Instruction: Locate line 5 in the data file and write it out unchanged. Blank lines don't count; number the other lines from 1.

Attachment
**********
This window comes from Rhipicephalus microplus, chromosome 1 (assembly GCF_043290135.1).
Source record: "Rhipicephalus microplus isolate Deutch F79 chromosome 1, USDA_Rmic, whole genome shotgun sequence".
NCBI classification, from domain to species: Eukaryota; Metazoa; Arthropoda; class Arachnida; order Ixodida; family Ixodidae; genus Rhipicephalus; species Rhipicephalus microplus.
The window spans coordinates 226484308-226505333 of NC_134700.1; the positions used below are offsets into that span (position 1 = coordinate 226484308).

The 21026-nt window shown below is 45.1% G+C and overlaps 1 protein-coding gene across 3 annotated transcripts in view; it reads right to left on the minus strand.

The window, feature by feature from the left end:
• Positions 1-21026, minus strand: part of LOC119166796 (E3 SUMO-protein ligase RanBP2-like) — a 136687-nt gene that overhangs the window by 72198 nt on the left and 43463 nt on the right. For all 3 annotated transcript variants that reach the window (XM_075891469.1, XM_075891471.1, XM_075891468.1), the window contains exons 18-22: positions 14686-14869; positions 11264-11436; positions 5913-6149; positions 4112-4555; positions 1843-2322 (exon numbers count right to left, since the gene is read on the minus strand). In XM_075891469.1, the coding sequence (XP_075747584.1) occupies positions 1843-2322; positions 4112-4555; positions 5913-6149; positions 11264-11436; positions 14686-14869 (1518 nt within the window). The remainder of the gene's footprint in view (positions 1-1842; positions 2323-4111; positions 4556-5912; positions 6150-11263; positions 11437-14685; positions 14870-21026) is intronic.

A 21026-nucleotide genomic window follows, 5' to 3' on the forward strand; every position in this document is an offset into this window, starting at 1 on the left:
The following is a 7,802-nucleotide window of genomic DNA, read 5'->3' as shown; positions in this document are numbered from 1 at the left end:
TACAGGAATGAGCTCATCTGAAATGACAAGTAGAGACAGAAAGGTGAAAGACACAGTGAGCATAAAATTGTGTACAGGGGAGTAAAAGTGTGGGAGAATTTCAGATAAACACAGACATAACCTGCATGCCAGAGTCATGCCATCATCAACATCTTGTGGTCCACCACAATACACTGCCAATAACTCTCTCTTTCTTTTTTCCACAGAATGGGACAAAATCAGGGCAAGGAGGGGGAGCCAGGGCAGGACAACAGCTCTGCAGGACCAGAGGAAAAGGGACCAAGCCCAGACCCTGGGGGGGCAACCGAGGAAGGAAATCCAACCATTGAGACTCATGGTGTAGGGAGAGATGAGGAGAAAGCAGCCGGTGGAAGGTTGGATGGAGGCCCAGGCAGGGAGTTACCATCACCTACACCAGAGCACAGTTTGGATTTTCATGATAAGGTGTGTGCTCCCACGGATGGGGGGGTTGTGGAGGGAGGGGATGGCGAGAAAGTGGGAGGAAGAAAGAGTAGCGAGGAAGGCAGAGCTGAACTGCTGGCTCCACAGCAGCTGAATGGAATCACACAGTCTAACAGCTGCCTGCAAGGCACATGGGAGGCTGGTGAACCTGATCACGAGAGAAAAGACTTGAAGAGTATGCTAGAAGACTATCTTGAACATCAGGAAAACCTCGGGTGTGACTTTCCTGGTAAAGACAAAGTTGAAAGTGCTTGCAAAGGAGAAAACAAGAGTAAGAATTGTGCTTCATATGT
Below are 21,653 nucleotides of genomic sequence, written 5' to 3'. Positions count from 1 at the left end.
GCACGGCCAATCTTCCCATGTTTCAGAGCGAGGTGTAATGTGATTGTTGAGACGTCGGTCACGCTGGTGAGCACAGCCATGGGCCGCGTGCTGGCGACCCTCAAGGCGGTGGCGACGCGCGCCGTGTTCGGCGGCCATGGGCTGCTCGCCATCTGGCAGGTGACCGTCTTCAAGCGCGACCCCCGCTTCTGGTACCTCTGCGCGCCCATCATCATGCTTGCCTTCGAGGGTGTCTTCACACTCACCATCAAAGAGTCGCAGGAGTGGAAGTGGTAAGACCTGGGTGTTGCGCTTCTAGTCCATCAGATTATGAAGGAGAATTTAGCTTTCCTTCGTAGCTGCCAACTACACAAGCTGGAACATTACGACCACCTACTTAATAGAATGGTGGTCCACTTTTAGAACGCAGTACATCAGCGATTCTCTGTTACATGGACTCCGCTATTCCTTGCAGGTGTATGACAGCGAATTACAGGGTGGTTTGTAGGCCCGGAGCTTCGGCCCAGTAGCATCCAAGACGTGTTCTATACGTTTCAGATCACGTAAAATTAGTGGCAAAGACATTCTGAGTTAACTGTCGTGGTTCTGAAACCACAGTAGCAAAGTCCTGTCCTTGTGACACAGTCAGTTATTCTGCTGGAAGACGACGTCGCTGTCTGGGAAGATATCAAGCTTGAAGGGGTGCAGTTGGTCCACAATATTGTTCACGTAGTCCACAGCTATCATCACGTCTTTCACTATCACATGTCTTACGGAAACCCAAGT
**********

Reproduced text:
The 21026-nt window shown below is 45.1% G+C and overlaps 1 protein-coding gene across 3 annotated transcripts in view; it reads right to left on the minus strand.